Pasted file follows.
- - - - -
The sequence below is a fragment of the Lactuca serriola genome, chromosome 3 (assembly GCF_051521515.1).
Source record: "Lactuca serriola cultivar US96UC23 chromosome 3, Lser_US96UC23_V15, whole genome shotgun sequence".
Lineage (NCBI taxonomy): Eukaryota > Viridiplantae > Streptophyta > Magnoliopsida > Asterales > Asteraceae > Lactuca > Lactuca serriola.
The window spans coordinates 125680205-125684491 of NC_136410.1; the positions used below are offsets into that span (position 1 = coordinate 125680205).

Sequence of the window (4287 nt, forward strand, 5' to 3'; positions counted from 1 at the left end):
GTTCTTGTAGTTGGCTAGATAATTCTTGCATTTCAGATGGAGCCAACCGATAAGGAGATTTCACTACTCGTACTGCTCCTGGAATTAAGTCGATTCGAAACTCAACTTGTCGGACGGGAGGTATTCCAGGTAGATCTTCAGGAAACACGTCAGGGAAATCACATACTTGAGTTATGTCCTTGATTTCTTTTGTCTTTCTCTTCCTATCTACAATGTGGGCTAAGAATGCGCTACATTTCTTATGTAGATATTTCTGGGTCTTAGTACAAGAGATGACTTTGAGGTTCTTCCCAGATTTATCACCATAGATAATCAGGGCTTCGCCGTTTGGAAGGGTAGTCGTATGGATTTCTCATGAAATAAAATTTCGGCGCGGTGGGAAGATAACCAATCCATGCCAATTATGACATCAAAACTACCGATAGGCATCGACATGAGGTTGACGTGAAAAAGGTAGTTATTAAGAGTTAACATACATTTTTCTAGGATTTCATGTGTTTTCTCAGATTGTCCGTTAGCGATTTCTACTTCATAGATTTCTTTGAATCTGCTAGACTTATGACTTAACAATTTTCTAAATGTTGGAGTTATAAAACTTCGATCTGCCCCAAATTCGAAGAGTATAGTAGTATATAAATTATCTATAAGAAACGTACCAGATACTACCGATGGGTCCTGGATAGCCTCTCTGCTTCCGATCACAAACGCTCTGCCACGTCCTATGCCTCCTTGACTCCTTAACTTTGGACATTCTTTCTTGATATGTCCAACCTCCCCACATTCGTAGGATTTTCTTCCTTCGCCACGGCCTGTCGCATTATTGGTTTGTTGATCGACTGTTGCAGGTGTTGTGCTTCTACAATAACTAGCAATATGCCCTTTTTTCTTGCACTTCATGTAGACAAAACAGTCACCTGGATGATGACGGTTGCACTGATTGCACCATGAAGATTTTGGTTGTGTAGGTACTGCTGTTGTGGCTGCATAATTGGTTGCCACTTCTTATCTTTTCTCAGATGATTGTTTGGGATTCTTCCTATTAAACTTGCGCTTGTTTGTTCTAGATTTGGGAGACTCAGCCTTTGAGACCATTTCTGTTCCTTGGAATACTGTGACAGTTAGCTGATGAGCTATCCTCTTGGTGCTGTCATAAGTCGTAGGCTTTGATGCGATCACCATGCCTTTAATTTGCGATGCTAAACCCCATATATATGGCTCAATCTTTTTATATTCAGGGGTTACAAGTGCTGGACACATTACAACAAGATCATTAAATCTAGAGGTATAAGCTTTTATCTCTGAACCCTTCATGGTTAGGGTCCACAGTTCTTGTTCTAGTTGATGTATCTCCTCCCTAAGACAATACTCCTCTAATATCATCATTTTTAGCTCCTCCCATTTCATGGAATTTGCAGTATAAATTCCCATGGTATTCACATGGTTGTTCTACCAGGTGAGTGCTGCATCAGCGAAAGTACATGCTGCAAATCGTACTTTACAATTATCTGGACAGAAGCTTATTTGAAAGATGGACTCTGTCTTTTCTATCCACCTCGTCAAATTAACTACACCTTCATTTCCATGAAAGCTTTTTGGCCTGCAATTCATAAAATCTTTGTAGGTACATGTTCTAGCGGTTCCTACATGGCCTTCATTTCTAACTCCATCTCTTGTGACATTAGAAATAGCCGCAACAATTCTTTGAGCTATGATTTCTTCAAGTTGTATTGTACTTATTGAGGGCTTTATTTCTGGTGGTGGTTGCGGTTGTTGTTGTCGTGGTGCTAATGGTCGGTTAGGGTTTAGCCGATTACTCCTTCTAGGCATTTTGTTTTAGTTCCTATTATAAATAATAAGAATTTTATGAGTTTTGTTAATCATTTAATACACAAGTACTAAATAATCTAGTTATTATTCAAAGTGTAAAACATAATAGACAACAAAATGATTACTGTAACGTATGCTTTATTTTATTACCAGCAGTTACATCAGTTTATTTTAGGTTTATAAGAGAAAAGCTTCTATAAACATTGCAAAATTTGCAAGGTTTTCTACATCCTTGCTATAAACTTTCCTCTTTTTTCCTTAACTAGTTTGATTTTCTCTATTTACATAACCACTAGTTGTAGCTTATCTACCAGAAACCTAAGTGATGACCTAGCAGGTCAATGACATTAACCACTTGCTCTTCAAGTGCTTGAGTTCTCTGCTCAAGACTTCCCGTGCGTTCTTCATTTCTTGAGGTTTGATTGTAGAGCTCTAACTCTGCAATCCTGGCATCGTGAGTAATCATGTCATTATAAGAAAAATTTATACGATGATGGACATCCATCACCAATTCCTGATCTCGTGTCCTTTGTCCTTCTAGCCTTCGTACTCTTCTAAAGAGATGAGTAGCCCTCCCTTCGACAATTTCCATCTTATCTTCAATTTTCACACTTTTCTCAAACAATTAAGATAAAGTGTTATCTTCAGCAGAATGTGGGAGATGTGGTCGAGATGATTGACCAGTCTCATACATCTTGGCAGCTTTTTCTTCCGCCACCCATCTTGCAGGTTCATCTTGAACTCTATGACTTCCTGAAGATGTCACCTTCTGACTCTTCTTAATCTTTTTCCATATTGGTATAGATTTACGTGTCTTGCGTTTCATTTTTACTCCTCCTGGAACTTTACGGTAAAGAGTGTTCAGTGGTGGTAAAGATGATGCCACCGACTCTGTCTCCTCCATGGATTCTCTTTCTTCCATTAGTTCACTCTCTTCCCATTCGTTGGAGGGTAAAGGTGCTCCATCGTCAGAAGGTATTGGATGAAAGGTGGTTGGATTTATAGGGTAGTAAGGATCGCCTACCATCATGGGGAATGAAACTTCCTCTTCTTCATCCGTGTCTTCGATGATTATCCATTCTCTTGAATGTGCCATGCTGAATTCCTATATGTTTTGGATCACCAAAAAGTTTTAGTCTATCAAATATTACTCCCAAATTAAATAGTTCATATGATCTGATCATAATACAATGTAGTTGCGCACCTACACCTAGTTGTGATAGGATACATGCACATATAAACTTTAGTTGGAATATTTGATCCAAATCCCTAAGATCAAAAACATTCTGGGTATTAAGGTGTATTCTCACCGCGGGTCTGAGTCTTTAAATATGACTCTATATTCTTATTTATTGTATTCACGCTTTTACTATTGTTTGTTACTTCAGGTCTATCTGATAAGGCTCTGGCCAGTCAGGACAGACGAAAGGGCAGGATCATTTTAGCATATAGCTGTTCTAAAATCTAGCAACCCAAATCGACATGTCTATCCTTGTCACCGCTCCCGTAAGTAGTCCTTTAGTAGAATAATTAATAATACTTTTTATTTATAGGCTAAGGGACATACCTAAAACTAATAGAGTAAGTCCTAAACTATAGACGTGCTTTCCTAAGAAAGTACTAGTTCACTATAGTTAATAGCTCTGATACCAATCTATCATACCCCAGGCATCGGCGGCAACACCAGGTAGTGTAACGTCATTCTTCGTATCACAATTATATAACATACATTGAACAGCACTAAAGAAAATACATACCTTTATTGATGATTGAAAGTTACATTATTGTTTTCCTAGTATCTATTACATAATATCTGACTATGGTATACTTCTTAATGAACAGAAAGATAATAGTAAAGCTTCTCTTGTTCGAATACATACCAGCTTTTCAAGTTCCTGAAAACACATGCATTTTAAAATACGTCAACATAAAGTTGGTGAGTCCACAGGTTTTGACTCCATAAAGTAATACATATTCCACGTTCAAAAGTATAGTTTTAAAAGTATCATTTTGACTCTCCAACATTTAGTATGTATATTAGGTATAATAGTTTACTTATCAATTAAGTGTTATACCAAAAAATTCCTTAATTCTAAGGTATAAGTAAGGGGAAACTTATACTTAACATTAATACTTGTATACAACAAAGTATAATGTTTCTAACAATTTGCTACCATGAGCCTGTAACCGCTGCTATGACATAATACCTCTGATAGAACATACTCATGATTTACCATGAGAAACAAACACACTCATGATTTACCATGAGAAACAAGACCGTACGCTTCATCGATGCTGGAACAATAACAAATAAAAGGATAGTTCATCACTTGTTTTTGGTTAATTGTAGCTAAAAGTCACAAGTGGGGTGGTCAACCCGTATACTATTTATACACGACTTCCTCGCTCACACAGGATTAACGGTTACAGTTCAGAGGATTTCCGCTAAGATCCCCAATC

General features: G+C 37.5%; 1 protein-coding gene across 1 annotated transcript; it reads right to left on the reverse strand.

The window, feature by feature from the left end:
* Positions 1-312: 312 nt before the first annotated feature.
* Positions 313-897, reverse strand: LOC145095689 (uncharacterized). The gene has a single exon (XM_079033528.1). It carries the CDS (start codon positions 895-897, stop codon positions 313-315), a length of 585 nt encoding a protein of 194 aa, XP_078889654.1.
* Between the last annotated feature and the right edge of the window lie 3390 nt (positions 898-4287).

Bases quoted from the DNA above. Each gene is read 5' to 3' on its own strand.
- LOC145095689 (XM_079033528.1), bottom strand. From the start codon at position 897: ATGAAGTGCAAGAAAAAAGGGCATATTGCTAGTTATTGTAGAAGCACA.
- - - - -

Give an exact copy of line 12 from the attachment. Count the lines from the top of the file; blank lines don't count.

Bases quoted from the DNA above. Each gene is read 5' to 3' on its own strand.